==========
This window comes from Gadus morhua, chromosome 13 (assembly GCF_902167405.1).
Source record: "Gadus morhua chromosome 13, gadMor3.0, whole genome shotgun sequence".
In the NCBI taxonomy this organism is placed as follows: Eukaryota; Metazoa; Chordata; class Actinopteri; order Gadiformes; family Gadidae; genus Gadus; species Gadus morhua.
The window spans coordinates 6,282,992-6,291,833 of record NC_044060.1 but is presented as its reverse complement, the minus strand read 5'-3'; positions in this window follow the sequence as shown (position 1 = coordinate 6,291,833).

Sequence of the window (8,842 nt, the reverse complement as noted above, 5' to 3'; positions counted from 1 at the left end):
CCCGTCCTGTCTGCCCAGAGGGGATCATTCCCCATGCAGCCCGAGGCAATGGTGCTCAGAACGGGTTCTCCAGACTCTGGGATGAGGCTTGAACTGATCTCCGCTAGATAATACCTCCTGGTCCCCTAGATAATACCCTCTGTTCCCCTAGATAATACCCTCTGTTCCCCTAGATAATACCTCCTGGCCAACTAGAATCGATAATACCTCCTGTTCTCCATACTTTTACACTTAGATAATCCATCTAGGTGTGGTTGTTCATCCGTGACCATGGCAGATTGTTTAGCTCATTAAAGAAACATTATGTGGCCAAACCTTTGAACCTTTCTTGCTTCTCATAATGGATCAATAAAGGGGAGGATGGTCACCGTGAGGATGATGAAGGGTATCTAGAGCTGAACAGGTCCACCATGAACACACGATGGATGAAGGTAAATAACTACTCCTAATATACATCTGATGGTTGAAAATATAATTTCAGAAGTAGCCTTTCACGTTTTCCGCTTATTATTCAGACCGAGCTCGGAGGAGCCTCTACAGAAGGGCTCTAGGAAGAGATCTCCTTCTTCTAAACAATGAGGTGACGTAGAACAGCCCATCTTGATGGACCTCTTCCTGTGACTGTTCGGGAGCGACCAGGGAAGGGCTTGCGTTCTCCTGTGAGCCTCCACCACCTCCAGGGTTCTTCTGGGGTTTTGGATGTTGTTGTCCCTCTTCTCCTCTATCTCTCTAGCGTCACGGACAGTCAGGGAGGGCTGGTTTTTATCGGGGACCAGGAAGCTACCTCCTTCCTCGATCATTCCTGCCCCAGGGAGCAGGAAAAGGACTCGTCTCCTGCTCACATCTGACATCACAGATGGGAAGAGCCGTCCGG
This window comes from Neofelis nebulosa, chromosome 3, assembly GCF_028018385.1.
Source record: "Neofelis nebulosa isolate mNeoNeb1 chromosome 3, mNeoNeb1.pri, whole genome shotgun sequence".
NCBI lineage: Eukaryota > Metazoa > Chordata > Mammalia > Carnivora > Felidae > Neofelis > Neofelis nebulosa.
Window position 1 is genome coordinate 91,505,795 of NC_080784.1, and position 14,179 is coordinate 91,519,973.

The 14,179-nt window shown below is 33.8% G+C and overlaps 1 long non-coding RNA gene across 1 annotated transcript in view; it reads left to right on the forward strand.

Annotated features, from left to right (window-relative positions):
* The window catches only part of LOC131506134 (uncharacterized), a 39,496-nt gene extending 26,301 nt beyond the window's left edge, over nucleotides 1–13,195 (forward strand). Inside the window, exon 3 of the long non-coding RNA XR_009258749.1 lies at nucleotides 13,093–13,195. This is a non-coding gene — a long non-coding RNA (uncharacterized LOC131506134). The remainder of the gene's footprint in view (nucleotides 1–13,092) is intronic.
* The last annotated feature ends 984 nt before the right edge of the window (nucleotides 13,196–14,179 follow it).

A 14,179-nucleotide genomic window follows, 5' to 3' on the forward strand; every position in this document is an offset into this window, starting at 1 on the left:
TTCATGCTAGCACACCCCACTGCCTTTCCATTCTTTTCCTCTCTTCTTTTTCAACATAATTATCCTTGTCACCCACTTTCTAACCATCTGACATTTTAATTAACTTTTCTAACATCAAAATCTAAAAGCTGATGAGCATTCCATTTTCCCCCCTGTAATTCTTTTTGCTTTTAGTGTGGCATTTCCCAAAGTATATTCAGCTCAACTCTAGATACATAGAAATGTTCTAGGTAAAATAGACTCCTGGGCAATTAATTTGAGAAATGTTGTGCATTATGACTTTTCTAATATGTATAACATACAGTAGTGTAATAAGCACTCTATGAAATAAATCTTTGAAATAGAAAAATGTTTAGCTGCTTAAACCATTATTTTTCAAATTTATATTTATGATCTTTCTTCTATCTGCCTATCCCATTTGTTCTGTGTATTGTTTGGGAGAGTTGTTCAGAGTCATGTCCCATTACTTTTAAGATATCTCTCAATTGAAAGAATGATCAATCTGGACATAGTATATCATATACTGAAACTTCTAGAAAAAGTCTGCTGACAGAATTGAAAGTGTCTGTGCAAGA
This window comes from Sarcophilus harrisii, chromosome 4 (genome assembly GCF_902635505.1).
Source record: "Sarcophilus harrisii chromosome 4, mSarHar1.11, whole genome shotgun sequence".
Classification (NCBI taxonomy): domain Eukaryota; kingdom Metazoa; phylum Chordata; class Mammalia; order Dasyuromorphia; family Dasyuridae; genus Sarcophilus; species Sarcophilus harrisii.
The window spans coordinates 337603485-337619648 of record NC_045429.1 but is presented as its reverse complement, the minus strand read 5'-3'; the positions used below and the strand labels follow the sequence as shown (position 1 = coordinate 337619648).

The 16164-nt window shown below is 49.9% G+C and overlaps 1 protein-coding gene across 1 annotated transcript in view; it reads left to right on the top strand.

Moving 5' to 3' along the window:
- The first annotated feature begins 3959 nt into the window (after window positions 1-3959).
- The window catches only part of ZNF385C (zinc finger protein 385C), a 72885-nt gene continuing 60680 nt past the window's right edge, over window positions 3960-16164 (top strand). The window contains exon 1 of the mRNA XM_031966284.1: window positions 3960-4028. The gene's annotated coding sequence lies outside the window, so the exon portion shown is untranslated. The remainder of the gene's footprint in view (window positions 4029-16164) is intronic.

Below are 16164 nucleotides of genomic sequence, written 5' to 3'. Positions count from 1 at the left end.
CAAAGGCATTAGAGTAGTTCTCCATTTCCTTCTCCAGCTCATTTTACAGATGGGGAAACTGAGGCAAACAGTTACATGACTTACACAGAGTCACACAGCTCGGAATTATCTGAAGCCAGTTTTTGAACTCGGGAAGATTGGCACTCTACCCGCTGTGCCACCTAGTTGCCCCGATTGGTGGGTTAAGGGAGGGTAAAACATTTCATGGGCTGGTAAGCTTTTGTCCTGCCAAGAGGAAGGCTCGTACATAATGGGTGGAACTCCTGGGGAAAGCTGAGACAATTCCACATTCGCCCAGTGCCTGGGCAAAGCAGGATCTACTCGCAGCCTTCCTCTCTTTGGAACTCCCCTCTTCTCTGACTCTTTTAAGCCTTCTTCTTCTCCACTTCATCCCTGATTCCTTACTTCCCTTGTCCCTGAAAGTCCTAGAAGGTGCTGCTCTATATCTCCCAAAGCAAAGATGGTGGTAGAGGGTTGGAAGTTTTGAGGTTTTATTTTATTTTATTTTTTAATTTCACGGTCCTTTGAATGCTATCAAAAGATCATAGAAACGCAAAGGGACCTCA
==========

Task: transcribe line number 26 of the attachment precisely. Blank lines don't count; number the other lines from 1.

CAAAGGCATTAGAGTAGTTCTCCATTTCCTTCTCCAGCTCATTTTACAGATGGGGAAACTGAGGCAAACAGTTACATGACTTACACAGAGTCACACAGCTCGGAATTATCTGAAGCCAGTTTTTGAACTCGGGAAGATTGGCACTCTACCCGCTGTGCCACCTAGTTGCCCCGATTGGTGGGTTAAGGGAGGGTAAAACATTTCATGGGCTGGTAAGCTTTTGTCCTGCCAAGAGGAAGGCTCGTACATAATGGGTGGAACTCCTGGGGAAAGCTGAGACAATTCCACATTCGCCCAGTGCCTGGGCAAAGCAGGATCTACTCGCAGCCTTCCTCTCTTTGGAACTCCCCTCTTCTCTGACTCTTTTAAGCCTTCTTCTTCTCCACTTCATCCCTGATTCCTTACTTCCCTTGTCCCTGAAAGTCCTAGAAGGTGCTGCTCTATATCTCCCAAAGCAAAGATGGTGGTAGAGGGTTGGAAGTTTTGAGGTTTTATTTTATTTTATTTTTTAATTTCACGGTCCTTTGAATGCTATCAAAAGATCATAGAAACGCAAAGGGACCTCA